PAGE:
Thembelihle Zondi: Changing Lives with an NPO That Teaches Disabled Kids

Thembelihle Zondi: Changing Lives with an NPO That Teaches Disabled Kids

- A beautiful young Mzansi woman has inspired many South Africans after she started a non-profit organisation that teaches children who are living with disabilities

- According to an online post, the NPO teaches disabled children who have never been to school how to read, write and various other necessary life skills that they were unaware of

- Many South Africans loved hearing about an amazing woman like Zondi and wasted no time heading to the comment sections of the various posts to commend her

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The world definitely needs more women like Thembelihle Zondi. The young South African woman is the founder of an NPO called Ithembelihle school of technology also known as ISOT, that teaches disabled children.

According to SeaBreeze IPantsula, the school was opened in February this year and teaches children of different age groups how to read and write. The children are also taught valuable computer skills.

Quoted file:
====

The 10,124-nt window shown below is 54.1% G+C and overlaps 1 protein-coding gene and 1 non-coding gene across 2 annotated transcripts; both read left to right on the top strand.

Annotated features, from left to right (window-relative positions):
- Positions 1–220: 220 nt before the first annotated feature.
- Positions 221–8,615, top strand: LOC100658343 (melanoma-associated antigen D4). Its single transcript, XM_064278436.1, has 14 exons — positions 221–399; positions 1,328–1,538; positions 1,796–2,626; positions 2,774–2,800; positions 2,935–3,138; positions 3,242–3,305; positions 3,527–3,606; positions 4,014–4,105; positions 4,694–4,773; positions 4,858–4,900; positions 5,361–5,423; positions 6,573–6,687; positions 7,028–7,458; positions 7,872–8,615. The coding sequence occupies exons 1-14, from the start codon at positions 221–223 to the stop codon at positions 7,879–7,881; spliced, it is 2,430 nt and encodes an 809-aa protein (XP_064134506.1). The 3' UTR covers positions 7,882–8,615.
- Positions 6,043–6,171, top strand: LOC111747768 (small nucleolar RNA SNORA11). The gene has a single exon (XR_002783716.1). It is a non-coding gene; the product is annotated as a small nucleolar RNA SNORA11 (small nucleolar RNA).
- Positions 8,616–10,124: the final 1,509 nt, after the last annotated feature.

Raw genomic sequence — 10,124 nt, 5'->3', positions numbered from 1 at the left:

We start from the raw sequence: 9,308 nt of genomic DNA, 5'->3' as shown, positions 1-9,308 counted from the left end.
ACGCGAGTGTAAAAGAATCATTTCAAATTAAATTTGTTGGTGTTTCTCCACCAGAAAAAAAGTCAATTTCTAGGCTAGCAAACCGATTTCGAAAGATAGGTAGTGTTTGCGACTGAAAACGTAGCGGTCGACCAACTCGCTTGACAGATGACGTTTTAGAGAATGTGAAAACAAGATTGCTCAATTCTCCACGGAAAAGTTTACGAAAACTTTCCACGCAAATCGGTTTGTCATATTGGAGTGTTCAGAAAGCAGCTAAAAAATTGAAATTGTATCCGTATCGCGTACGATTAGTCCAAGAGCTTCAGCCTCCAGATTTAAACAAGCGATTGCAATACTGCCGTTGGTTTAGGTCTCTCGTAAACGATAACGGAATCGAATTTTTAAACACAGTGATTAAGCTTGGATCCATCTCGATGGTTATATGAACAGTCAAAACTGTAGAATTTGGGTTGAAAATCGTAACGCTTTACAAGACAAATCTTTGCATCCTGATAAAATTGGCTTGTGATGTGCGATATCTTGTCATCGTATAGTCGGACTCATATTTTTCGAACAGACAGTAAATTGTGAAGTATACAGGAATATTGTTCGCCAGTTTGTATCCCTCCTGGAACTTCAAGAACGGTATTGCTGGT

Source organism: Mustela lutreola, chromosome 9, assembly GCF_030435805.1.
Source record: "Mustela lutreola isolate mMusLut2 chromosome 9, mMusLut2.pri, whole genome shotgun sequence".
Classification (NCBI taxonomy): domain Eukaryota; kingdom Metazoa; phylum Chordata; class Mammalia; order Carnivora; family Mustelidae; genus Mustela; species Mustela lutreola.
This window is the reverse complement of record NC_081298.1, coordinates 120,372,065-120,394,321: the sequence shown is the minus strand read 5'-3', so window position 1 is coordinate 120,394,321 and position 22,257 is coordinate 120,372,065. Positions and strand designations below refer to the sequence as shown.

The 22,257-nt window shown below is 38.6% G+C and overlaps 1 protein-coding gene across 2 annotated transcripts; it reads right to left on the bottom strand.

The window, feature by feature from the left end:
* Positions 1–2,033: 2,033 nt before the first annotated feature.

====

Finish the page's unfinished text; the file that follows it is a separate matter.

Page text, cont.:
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Thembelihle Zondi: Changing Lives With an NPO That Teaches Disabled Kids
Thembelihle Zondi is helping disabled kids. Images: Thembelihle Zondi
Source: Facebook

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South Africa is inspired

Many locals have headed to the comment section of the above post to thank the woman for all that she has done to help the kids and to change Mzansi. Read their comments below:

Ṋeluheni Ṱhompho said:

"So proud of you, continue to do great things for your community. South Africa deserves dedicated youth like you."

Sihle Cosmos Ncube said:

"A true inspiration she is indeed!"

More amazing people

Briefly News also reported that Michael Mxolisi Mtandana (47) and his wife Nondumiso Wowo (41) cook and feed people with soup from their home from Mathanzima Road in Nyanga. The couple told that the idea was driven by seeing the struggles which people are going through due to lockdown.

Kids, people with disabilities and the elderly are groups that are hit hard by the pandemic. They took some money from their disability grant and bought three big pots to make soup. They started the project this month and they use at least R400 every week to buy the ingredients.

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They feed people on Tuesdays and Thursdays. Mtandana said the struggles of people in the townships, especially kids, are evident.

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Source: Briefly News

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